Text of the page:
Wilayah Persetutuan is Malay for “Federal Territories”, thus stamps inscribed as such are for use in the Federal Territories in Malaysia which comprise three Kuala Lumpur, Putrajaya and Labuan, governed directly by the federal government of Malaysia. Kuala Lumpur is the national capital of Malaysia, Putrajaya is the administrative capital, and Labuan is an offshore international financial center. Kuala Lumpur and Putrajaya are enclaves in the state of Selangor, while Labuan is an island off the coast of Sabah. Stamps were first issued for use in the Federal Territories in 1979 but had no specific inscription identifying as such but is the same design as that of the 1979 releases from the individual Malaysian states. The first stamps to be inscribed Wilayah Persekutuan were released in 1986.
The territories fall under the jurisdiction of the Ministry for the Federal Territories, which was formed under Prime Minister Abdullah Ahmad Badawi’s administration on March 27, 2006. The first Minister for the Federal Territories was Mohd. Isa Abdul Samad. Tengku Adnan Tengku Mansor has been the minister since May 2013.
Kuala Lumpur, the state capital of Selangor, became the national capital of the Federation of Malaya (and later Malaysia) in 1948. Since independence in 1957, the federal as well as the Selangor state ruling party had been the Alliance (later the Barisan Nasional). However, in the 1969 elections the Alliance, while retaining control of the federal government, lost its majority in Selangor to the opposition. The same election also resulted in a major race riot in Kuala Lumpur.
It was realized that if Kuala Lumpur remained part of Selangor, clashes between the federal and the Selangor state government might arise when they are controlled by different parties. The solution was to separate Kuala Lumpur from the state and place it under direct federal rule. On February 1, 1974, the Federal Territory of Kuala Lumpur Agreement was signed, and Kuala Lumpur became the first federal territory of Malaysia.
The cession of Kuala Lumpur had the effect of securing the Selangor state government for the Barisan Nasional until the 2008 general election. The separation of Kuala Lumpur meant that Kuala Lumpur voters lost representation in the Selangor State Legislative Assembly and could only vote for representation in the Parliament of Malaysia.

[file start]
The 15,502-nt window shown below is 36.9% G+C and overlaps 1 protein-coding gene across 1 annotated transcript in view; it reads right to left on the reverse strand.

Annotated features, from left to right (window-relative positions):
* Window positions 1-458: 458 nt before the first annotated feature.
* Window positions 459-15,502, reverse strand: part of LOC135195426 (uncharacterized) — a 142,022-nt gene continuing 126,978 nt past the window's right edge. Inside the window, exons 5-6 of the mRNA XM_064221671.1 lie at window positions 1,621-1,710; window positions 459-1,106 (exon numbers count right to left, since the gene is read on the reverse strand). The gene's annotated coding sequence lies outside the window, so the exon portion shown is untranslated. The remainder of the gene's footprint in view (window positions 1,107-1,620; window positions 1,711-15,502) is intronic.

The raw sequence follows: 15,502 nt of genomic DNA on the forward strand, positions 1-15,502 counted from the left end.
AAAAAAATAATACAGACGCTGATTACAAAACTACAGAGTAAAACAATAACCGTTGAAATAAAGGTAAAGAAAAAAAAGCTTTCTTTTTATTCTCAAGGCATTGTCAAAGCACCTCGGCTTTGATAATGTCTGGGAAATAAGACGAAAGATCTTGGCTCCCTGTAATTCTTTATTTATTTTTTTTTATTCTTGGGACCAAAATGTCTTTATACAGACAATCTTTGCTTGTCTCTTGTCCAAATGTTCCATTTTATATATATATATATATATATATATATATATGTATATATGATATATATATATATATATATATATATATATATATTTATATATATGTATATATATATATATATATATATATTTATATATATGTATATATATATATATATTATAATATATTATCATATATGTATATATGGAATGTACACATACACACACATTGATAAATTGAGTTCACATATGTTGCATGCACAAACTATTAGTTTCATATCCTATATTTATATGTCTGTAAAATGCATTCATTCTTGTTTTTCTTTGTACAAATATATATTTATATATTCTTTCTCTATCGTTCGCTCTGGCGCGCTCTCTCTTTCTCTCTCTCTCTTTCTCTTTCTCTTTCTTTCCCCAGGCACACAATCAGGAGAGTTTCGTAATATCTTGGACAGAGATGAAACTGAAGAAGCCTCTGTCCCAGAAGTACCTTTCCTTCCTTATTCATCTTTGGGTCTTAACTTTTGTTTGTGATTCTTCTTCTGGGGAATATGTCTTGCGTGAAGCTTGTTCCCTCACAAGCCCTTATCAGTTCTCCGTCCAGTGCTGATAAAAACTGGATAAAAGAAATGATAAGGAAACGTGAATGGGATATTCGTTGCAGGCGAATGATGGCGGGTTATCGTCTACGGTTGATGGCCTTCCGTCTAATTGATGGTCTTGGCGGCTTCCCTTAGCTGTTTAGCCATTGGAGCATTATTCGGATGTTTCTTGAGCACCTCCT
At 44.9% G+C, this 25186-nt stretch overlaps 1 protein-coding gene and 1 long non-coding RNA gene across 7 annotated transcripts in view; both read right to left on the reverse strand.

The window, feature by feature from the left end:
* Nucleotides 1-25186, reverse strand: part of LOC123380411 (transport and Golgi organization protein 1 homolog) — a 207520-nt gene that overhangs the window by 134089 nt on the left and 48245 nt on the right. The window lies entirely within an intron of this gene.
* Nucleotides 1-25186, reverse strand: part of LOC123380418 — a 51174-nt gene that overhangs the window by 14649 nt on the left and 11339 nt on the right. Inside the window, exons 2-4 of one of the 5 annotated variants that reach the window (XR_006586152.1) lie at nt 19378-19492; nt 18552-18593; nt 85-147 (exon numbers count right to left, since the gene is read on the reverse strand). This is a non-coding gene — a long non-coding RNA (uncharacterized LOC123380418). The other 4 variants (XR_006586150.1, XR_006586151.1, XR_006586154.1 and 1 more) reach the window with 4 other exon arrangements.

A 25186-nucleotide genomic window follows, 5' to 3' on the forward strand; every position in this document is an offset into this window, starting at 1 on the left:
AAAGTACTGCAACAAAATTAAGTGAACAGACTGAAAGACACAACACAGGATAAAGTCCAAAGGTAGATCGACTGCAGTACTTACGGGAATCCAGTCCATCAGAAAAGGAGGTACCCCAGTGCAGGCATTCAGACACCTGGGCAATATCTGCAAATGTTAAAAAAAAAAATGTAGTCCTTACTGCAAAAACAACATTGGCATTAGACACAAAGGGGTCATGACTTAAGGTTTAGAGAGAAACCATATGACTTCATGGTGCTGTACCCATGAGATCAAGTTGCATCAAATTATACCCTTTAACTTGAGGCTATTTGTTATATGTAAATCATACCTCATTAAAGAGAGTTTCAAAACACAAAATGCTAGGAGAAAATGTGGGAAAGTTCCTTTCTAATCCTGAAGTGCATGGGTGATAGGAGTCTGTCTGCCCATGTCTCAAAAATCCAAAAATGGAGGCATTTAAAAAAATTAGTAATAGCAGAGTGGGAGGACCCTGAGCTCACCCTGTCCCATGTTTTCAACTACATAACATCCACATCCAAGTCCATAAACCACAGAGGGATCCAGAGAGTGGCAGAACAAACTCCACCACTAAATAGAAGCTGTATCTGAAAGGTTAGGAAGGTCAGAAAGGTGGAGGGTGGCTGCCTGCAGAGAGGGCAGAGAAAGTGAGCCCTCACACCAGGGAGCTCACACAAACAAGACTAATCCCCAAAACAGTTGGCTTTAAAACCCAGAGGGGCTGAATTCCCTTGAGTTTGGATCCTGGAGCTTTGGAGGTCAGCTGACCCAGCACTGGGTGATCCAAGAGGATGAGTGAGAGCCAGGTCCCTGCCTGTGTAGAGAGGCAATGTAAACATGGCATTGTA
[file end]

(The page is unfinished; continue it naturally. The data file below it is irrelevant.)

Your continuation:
Labuan, an island off coast of mainland Sabah, was chosen by the federal government for development into an offshore financial center. Labuan became the second federal territory in 1984.
Putrajaya is a planned city, designed to replace Kuala Lumpur as the seat of the federal government. Sultan Salahuddin, who was serving as the Yang di-Pertuan Agong at that time, was asked again to cede land to the federal government. Putrajaya became the third federal territory on February 1, 2001.
In the recent years, efforts were made to forge a common identity for the three federal territories. A flag of Federal Territory was introduced to represent the federal territories as a whole. During the 2006 Sukma Games in Kedah, Kuala Lumpur, Labuan and Putrajaya merged into the unified contingent of Federal Territories.
The official anthem of the territories is “Maju dan Sejahtera”, which means “Progress and Prosperity”. Apart from the flag of Federal Territories, each federal territory has its own flag.
Individual Malaysian stamps had been issuing their own stamps since 1965. The low values were identical for each state, except for the state name, state crest and ruler, or state crest only for those states without a ruler. The stamps released in 1986 were printed in five-color lithography, cyan, yellow, magenta and black with grey for highlighting various areas and a browny-grey shade for the background panel. They were printed on phosphorised ‘Multiple SPM’ paper with a wavy pattern, in sheets of 100, 10 by 10 and had pink gum and were perforated 12 by 12 . The low and medium values were printed by ‘Security Printers Malaysia’ in Petaling Jaya, near Kuala Lumpur. The four high values were printed by Harrison & Sons in the United Kingdom. The low values had plate numbers, one for each colour used for printing, in the top left, top right, bottom left and bottom right of each sheet, in the format 1A, 1A 1A etc., with colour dabs above or below each series of plate numbers.
The seven values issued for each state in 1986 were 1 cent, 2 cents, 5 cents, 10 cents, 15 cents, 20 cents and 30 cents:
- The 1 cent featured Coffee
- The 2 cents featured Coconuts
- The 5 cents featured Cocoa
- The 10 cents featured Black Pepper
- The 15 cents featured Rubber
- The 20 cents featured Oil Palm
- The 30 cents featured Rice